Wells Fargo to buy Strong Financial

Mutual fund company fetches $500 million, far less than pre-scandal value

May 27, 2004|By Robert Manor | Robert Manor,CHICAGO TRIBUNE

CHICAGO - Wells Fargo & Co. said yesterday that it is buying the assets of Strong Financial Corp., a Wisconsin financial services company that was deeply involved in the nation's mutual fund trading scandal.

The price was not disclosed, but industry analysts estimated that it was about $500 million, a fraction of what it would have cost before Strong's wrongdoing was made public.

Last week, the Securities and Exchange Commission ordered the company's founder, Richard S. Strong, to pay $60 million in penalties for his rapid-fire trading of the mutual funds the company managed, a practice that regulators say can drive up costs and dilute returns of long-term investors.

Strong also was banned for life from the securities industry, and the company was fined $80 million.

The San Francisco banking giant got a bargain because of Strong's actions, analysts said.

"It's very cheap," said Richard X. Bove, managing director of the Hoefer & Arnett brokerage. "Four months ago, we were talking $1.5 billion for the property. Then it came down to $1 billion."

The Strong name, prominent in the mutual fund industry for 30 years, might not survive.

"Wells has an excellent name, an excellent reputation," Bove said. "Strong has a tarnished reputation. Logic tells you what they will do."

With the deal, Wells Fargo gains 420,000 household accounts and $34 billion in assets, $27 billion of that in Strong's 70 mutual funds. Strong's assets have declined about 20 percent since September, when it was identified as one of four companies involved in improper trading.

After the acquisition is completed early next year, the combined company, which will be the nation's fifth-largest bank, expects to manage $217 billion in assets and rank among the 20 largest mutual fund companies.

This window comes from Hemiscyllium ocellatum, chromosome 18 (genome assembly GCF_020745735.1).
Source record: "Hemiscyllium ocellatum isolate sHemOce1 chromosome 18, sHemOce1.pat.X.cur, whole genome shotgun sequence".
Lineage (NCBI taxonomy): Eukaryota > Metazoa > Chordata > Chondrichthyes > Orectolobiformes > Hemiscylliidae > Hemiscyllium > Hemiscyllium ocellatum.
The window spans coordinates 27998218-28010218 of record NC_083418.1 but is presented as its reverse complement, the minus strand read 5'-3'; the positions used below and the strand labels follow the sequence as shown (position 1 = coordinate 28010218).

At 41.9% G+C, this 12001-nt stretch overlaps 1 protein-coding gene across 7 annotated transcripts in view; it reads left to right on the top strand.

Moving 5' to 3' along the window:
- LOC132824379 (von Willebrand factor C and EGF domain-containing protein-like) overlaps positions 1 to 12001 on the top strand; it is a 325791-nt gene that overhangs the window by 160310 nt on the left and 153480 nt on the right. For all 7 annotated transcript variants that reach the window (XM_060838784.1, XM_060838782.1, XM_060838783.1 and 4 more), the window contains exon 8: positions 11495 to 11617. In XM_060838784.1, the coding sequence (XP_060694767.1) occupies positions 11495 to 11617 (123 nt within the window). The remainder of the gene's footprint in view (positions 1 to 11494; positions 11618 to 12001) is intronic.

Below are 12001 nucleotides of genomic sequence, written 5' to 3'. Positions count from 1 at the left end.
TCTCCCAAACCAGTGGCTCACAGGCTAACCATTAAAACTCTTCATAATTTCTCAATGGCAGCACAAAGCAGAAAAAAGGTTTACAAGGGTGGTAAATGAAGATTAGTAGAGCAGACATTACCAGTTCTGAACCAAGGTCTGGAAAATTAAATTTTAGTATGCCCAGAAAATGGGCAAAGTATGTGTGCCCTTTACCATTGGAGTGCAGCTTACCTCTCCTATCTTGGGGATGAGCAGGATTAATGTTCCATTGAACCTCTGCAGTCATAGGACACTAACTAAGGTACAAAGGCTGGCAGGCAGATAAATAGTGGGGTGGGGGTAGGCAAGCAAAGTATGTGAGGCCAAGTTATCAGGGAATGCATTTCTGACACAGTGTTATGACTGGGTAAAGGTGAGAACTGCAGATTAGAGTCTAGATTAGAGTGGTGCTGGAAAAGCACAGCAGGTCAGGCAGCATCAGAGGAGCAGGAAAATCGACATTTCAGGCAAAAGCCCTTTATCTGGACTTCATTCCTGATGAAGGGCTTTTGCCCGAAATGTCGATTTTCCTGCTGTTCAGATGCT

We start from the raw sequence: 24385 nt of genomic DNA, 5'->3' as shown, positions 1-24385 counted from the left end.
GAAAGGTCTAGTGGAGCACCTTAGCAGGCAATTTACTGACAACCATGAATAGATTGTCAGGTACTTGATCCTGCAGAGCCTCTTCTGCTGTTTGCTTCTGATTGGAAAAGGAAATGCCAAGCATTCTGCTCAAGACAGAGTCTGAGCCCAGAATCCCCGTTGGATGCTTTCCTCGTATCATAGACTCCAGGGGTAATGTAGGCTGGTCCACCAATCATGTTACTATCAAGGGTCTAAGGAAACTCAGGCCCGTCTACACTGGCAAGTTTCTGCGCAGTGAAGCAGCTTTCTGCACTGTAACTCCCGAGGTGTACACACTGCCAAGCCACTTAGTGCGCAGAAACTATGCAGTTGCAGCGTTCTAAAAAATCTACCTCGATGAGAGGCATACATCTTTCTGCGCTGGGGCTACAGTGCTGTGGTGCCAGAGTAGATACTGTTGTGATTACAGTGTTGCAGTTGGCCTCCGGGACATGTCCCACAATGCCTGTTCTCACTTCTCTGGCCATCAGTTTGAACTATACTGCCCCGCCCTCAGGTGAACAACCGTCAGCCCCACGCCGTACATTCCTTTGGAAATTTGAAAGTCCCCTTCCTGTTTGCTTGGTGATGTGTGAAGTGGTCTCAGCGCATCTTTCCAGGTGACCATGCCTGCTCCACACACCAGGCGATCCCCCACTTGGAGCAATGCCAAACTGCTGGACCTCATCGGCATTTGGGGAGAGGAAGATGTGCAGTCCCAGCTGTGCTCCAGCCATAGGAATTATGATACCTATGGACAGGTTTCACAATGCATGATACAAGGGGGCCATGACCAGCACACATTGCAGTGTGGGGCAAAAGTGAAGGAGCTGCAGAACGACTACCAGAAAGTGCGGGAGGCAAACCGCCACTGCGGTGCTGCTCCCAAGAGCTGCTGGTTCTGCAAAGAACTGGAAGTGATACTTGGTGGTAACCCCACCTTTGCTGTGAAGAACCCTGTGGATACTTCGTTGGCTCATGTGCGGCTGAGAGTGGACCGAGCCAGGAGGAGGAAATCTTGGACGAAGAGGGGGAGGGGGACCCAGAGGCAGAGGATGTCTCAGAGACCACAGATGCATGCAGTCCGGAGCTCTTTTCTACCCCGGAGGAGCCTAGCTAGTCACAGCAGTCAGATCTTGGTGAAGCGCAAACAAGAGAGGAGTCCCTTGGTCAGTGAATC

"The purchase will provide significant benefits for both companies and their clients," said Michael J. Niedermeyer, head of Wells Fargo's investment management business, in a statement.

Wells Fargo officials did not return calls yesterday seeking further comment.

The mutual fund industry has been rocked by accusations of preferential treatment for allowing some hedge funds to frequently buy and sell, something not allowed for other investors. The Securities and Exchange Commission has recently reached settlements totaling $1 billion with Bank of America and Janus Capital Group.

Strong, based in the Milwaukee suburb of Menomonee Falls, is the first fund forced into a merger because of the scandal. Richard Strong owns 85 percent of the firm. His settlement with regulators does not preclude him from reaping millions in profits through the sale.

It was unclear yesterday how many of the company's 1,075 jobs might be lost.

"We want to retain as many of the talented people as possible, but we do expect some duplicate positions will have to be eliminated," said Drew Wineland, a spokesman for Strong, who said Wells Fargo has committed itself to keeping its call-center staff of 175 in Menomonee Falls.

Professionals who lose their jobs won't carry a stigma from their time at Strong, an executive search manager said.

"When you are recruiting at certain professional levels, the hiring employer is sophisticated," said James R. Piper Jr., managing director of Stanton Chase International, a recruiting firm. "I don't believe it will have a major impact, even on fairly senior people."

Piper said the collapse of the Andersen accounting firm is an example. Its accountants found good jobs elsewhere or established firms.

Menomonee Falls, population 32,000, is not financially dependent on Strong. The community is home to the headquarters of retailer Kohl's Corp., a Harley-Davidson Inc. plant and several large office parks. But the company was a generous donor to community causes.

The Chicago Tribune is a Tribune Publishing newspaper.

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